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Alan Turing: Beyond the code-breaker

November 19, 2014

The Imitation Game, a big-budget biopic of British mathematician and computer science pioneer Alan Turing, hits Canadian theatres in December. The film profiles Turing’s work as a top-secret British code breaker during the Second World War, portraying the man who cracked Nazi Germany’s Enigma code, only to be later prosecuted for his homosexuality. While best known for his work in math and computer science, the British scientist also made fundamental contributions to mathematical biology.

Founding Google investor Cheriton donates $7.5 million to UBC computer science

November 14, 2014

UBC alumnus David Cheriton has donated $7.5 million to UBC to create a chair in computer science and a new first-year course in computational thinking. Cheriton is a professor of computer science at Stanford University, a technology investor and business mentor. In 1998, he was a founding investor in Google. "I have the deepest respect for David Cheriton, a scientist and philanthropist who supports the next generation of innovators," says UBC President Arvind Gupta. "His generosity will bolster computer science research and help UBC lead in an exciting and rapidly changing field."

UBC projects tap microbial genomics to boost sustainable bioenergy

November 14, 2014

Two new Genome BC-funded projects led by UBC researchers will harness microbial community research to help tackle sustainable development challenges in biofuel and BC shale gas development. The initiatives, led by UBC microbiologist Steven Hallam in collaboration with researchers Sean Crowe and Uli Mayer, will receive $830,000 in funding through Genome BC's User Partnership Program. The work could inform a range of issues faced by industry—including environmental monitoring, water management and site risk mitigation.

Life in Earth’s primordial sea was starved for sulfate

November 6, 2014

The Earth’s ancient oceans held much lower concentrations of sulfate—a key biological nutrient—than previously recognized, according to research published this week in Science. The findings paint a new portrait of our planet’s early biosphere and primitive marine life. Organisms require sulfur as a nutrient, and it plays a central role in regulating atmospheric chemistry and global climate.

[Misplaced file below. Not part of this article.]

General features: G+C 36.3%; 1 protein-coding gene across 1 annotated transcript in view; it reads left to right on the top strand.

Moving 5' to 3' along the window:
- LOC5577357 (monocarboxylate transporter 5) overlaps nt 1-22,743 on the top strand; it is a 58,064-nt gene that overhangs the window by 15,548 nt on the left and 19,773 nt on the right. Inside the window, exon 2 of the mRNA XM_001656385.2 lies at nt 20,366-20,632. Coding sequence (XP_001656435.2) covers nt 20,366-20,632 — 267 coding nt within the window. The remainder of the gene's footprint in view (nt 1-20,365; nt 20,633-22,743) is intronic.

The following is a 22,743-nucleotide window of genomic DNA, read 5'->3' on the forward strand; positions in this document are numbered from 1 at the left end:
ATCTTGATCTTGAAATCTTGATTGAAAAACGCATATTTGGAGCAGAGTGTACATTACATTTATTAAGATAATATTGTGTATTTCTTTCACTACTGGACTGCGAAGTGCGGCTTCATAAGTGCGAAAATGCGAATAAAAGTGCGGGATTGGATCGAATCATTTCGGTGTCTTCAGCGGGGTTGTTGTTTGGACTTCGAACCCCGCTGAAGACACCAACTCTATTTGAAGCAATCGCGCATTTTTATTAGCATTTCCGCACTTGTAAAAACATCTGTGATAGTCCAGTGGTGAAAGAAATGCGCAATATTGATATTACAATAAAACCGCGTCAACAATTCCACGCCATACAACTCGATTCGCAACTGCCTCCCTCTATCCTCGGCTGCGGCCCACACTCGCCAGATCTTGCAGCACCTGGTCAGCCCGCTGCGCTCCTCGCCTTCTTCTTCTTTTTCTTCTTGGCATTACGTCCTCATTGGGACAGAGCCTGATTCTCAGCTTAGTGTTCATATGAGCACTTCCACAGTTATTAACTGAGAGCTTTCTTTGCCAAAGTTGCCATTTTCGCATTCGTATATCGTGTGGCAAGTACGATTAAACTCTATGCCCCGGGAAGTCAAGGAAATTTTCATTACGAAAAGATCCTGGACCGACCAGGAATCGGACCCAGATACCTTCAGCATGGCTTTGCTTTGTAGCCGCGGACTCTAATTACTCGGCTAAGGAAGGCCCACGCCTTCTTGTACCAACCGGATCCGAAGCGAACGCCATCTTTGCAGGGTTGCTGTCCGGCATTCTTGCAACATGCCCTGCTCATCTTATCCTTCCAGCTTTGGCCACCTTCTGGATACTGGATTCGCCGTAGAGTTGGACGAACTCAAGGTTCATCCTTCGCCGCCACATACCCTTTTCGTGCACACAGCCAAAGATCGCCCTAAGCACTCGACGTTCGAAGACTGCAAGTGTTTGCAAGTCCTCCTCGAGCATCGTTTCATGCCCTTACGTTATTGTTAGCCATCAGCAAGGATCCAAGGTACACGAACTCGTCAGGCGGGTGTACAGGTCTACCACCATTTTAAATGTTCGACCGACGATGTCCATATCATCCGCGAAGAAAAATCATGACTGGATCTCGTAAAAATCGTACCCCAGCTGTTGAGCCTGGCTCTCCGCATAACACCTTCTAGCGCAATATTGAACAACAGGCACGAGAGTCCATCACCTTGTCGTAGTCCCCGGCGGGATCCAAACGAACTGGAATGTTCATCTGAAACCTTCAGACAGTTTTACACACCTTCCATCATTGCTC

UBC receives $26.9 million for 70 research projects

October 27, 2014

From genetic mapping to wind turbines, the University of British Columbia (UBC) has received $26.9 million toward 70 research infrastructure projects from the BC Knowledge Development Fund in 2014. “Our government invests in innovation to grow and diversify our economy,” said Minister of Technology, Innovation and Citizens’ Services Andrew Wilkinson. “Development of research and innovation into commercial opportunities leads to the jobs and investments that make the technology sector a major contributor to the provincial economy.”

Rapid test to diagnose severe sepsis

October 24, 2014

A new test, developed by University of British Columbia researchers, could help physicians predict within an hour if a patient will develop severe sepsis so they can begin treatment immediately. Sepsis, a syndrome caused by infection, leads to organ failure and is responsible for up to five million deaths annually. There are 18 million cases of sepsis worldwide every year. The discovery could cut back on the lengthy diagnostic time usually required to confirm if a patient is suffering from sepsis and increase the odds that they will respond to treatment.

Sea stars under attack

October 20, 2014

If a mysterious disease keeps spreading, we may no longer see sea stars along the seashore A year ago sea stars, commonly known as starfish, started disintegrating on the shores of Howe Sound, hit by a mysterious condition referred to as sea star wasting syndrome. The syndrome has decimated sea star colonies from British Columbia to California. UBC marine biologist Chris Harley discusses the effects of this puzzling condition, and what might be causing it. What is sea star wasting disease, and what is causing it?

UBC Science welcomes eight new Canada Research Chairs

October 20, 2014

Eight new Canada Research Chairs have been appointed and one renewed at the UBC Faculty of Science. The newly appointed researchers are helping improve stress-tolerant crops, solar electricity and tuberculosis treatments, and making big discoveries about the origins of planets and of life on Earth. With 13 new appointments and three renewals valued at $11.6 million UBC now has 186 Canada Research Chairs, the second-highest number in the country.

Loss of big predators could leave herbivores in a thorny situation

October 16, 2014

Global declines in carnivore populations could embolden plant eaters to increasingly dine on succulent vegetation, driving losses in plant and tree biodiversity, according to UBC research published today in Science. UBC zoologist Adam Ford and colleagues used GPS tracking and feeding experiments to measure how an African antelope’s (impala) fear of predators, as well as the growing patterns of thorny plants, combine to influence the landscape.

Fish moving poleward at rate of 26 kilometres per decade

October 9, 2014

Large numbers of fish will disappear from the tropics by 2050, finds a new University of Britsh Columbia study that examined the impact of climate change on fish stocks. The study identified ocean hotspots for local fish extinction but also found that changing temperatures will drive more fish into the Arctic and Antarctic waters.

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